Drug smuggler Karel Sroubek Hells Angels associate claims parole system not in the interest of the people
Drug smuggler Karel Sroubek says he’s taking his parole decision “on the chin” yet insists his case highlights New Zealand’s archaic and ineffective parole system.
But a crime victims’ support group says Sroubek should do his time respectfully “instead of going out swinging” and sending statements to the media.
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The high-profile Czech kickboxer inmate, also known as Jan Antolik, was denied parole last week over his conviction for drug smuggling.
“Considering the exhausting interest in my case I am taking this opportunity to respond,” Sroubek said in a press release on Wednesday.
Sroubek said the parole system had not changed for decades and was contributing to New Zealand’s “record high levels of incarceration” and unacceptably high reoffending rates.
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“There is a simplistic belief that a prisoner cannot commit a crime while in prison but the facts simply do not support this.
“Just as in Australia, the USA and Europe, prison sentences are divided into three parts – punishment, rehabilitation and reintegration,” Sroubek added.
“It’s for this reason that most inmates become eligible for parole after serving a third of their sentence,” he added.
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Sroubek, jailed at Auckland South prison in Wiri, said the board chose to disagree with professional opinions of case managers who deemed his risk as being low.
“It is not the role of the Parole Board to retry a prisoner – that happened when they were sentenced in court.”
Sroubek said the board “repeated unsubstantiated claims” that he was associated with the Hells Angels.
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The board last week found Sroubek posed an “undue risk” to the community and should not be released.
Yet private prison company Serco assessed him as posing a “low risk” of reoffending.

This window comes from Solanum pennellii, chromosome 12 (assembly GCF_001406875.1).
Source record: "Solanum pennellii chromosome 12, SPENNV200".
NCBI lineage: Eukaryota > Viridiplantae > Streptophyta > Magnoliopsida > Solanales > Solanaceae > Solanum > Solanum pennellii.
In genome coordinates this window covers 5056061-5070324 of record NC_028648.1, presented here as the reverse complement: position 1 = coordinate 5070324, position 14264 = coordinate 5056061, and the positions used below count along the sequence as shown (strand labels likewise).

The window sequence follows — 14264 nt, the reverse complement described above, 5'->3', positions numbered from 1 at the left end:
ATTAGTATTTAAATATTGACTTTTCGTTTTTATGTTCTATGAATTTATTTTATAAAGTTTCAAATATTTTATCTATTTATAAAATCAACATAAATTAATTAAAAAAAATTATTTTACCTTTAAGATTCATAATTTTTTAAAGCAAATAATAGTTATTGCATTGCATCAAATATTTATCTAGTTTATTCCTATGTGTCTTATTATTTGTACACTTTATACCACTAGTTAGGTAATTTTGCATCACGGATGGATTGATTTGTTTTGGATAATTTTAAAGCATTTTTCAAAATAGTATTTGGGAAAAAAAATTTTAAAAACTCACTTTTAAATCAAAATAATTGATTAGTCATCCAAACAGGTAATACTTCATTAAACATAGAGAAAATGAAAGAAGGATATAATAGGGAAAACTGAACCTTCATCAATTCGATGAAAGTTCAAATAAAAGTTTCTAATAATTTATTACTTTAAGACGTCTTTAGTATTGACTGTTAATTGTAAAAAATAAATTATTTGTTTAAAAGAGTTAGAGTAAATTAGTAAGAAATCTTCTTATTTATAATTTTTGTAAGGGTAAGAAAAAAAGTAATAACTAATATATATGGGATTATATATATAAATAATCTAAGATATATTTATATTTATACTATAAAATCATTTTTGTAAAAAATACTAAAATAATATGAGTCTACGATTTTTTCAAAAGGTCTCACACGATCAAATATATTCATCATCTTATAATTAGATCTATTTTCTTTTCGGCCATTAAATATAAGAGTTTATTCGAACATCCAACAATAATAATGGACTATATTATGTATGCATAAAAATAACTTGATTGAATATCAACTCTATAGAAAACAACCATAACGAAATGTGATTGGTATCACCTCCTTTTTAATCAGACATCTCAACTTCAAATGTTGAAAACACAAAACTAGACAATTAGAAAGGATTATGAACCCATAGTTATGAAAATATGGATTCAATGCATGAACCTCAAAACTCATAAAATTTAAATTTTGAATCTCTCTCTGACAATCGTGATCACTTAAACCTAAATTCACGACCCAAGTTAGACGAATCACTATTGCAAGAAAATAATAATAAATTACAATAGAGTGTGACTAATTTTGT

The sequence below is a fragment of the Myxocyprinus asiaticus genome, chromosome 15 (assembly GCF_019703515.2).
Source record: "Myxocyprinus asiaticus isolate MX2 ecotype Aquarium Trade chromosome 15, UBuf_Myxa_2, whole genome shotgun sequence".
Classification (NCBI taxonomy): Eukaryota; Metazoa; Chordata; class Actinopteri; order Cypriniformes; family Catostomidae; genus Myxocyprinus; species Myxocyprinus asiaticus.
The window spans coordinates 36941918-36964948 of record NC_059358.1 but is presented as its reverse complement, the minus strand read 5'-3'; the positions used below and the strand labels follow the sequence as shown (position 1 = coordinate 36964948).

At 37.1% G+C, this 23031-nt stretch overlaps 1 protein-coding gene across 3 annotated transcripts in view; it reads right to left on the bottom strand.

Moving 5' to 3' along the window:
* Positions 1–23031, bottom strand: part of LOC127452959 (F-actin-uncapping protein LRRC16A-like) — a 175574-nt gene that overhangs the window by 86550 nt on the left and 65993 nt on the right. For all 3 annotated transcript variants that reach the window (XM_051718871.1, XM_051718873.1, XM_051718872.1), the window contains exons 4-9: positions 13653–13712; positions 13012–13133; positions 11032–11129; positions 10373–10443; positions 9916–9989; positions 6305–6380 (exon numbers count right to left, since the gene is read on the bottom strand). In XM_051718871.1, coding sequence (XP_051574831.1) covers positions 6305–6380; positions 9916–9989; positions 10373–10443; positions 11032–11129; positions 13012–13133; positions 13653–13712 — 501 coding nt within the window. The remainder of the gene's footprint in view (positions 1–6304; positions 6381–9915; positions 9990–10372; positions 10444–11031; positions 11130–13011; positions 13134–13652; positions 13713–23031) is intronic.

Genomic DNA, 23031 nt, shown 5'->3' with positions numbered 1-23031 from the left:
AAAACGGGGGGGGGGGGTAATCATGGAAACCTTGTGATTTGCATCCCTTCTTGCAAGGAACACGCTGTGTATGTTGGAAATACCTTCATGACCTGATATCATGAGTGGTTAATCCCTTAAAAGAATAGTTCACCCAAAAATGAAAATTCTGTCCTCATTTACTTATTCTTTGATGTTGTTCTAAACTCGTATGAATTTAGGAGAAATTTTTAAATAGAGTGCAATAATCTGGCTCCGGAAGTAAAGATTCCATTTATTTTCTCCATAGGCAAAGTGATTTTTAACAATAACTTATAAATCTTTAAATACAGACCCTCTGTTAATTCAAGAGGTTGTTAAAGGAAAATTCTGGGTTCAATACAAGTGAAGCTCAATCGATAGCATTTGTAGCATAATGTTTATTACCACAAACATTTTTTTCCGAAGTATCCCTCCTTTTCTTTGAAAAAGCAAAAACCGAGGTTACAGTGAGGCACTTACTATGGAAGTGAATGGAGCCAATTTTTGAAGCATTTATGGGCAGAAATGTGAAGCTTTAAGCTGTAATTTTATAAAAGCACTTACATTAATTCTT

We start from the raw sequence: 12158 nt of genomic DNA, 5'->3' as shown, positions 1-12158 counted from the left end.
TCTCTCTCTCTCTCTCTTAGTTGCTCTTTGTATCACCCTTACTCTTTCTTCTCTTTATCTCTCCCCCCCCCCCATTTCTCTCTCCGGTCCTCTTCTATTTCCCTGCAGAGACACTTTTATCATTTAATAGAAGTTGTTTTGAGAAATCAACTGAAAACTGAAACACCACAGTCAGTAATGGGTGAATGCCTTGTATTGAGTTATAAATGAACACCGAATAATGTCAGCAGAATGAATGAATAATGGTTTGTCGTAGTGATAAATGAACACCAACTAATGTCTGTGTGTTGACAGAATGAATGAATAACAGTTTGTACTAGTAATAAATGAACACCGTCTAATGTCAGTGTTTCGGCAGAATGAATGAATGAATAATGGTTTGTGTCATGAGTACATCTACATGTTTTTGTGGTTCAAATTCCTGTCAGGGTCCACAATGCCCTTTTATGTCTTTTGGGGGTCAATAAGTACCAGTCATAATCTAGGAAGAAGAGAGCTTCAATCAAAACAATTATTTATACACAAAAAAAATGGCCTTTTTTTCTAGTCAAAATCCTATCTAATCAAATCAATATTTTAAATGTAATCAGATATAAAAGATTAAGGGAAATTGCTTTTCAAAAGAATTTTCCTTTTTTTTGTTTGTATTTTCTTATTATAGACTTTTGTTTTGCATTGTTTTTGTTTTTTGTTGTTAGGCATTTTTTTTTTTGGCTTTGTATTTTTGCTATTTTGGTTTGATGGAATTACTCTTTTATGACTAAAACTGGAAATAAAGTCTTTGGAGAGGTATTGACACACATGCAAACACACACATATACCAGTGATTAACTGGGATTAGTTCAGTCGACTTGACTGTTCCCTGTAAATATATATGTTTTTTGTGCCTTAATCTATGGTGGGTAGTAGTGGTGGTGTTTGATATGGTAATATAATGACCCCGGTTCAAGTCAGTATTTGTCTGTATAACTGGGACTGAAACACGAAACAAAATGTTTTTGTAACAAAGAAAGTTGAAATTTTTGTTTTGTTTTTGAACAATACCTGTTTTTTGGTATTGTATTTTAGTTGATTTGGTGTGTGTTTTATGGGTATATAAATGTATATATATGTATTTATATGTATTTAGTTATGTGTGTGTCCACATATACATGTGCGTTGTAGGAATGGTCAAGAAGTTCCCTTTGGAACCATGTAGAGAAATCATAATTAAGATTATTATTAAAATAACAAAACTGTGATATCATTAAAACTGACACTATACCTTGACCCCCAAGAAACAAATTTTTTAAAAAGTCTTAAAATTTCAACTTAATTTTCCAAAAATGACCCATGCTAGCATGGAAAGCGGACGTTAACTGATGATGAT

Sroubek is serving a sentence of five years and nine months for importing $375,000 of ecstasy.
The board released its decision last Wednesday following a hearing on September 16.
Sroubek said he was grateful the board acknowledged his good behaviour in prison and did not blame him for not taking part in any rehabilitation programs.
But he said his low security rating made him ineligible for courses higher-security inmates could access.
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“The end result is that they have stood me down requiring yet another risk assessment and a third psychological assessment that my security rating also doesn’t qualify me for.
“The result is that I will remain in prison for another four months at a cost to the New Zealand taxpayer of $100,000 per annum.”
Sroubek said New Zealanders should be worried about a decision that gave weight to “innuendo and half facts that are fed to the media and the political opportunism of some”.
Jess McVicar, Sensible Sentencing Trust national spokeswoman, said “instead of going out swinging”, Sroubek should accept the board’s decision gracefully.
“They don’t make these decisions lightly.”
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McVicar said community safety was the board’s major concern and inmates who could not provide these assurances should reflect on how to better themselves.
“They need to go and serve their time respectfully and be remorseful for their crimes.”
She said a political “stuff-up” may have emboldened Sroubek to feel aggrieved.
Sroubek’s legal sagas and residency status have been intertwined with long-running political controversy.
Sroubek was convicted of a previously unreported crime but not deported.
And in October last year, Immigration Minister Ian Lees-Galloway granted Sroubek residency, even though he came to New Zealand on a false passport.
Immigration NZ also underwent an independent review into its processes.
“The Board doesn’t comment on its decisions,” a Parole Board spokesman said on Wednesday.
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